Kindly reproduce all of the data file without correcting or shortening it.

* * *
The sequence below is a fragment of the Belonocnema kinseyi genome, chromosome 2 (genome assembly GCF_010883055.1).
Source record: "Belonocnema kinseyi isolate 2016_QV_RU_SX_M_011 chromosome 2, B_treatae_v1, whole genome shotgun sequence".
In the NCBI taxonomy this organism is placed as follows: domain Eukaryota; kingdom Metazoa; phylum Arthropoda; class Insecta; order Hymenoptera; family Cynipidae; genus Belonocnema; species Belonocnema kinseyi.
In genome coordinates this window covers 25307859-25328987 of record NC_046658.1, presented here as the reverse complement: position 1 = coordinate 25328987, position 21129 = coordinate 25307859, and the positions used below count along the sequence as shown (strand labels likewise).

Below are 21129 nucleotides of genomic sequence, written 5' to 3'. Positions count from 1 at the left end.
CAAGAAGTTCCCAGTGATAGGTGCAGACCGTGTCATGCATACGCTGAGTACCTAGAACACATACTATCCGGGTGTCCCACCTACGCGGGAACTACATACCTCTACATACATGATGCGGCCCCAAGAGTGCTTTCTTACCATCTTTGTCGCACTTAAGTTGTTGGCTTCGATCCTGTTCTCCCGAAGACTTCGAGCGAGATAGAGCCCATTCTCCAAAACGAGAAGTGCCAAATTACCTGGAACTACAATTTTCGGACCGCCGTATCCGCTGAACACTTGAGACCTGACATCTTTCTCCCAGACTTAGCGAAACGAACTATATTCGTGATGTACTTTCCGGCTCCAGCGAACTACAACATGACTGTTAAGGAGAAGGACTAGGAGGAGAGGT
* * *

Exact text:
The sequence below is a fragment of the Belonocnema kinseyi genome, chromosome 2 (genome assembly GCF_010883055.1).
Source record: "Belonocnema kinseyi isolate 2016_QV_RU_SX_M_011 chromosome 2, B_treatae_v1, whole genome shotgun sequence".
In the NCBI taxonomy this organism is placed as follows: domain Eukaryota; kingdom Metazoa; phylum Arthropoda; class Insecta; order Hymenoptera; family Cynipidae; genus Belonocnema; species Belonocnema kinseyi.
In genome coordinates this window covers 25307859-25328987 of record NC_046658.1, presented here as the reverse complement: position 1 = coordinate 25328987, position 21129 = coordinate 25307859, and the positions used below count along the sequence as shown (strand labels likewise).

Below are 21129 nucleotides of genomic sequence, written 5' to 3'. Positions count from 1 at the left end.
CAAGAAGTTCCCAGTGATAGGTGCAGACCGTGTCATGCATACGCTGAGTACCTAGAACACATACTATCCGGGTGTCCCACCTACGCGGGAACTACATACCTCTACATACATGATGCGGCCCCAAGAGTGCTTTCTTACCATCTTTGTCGCACTTAAGTTGTTGGCTTCGATCCTGTTCTCCCGAAGACTTCGAGCGAGATAGAGCCCATTCTCCAAAACGAGAAGTGCCAAATTACCTGGAACTACAATTTTCGGACCGCCGTATCCGCTGAACACTTGAGACCTGACATCTTTCTCCCAGACTTAGCGAAACGAACTATATTCGTGATGTACTTTCCGGCTCCAGCGAACTACAACATGACTGTTAAGGAGAAGGACTAGGAGGAGAGGT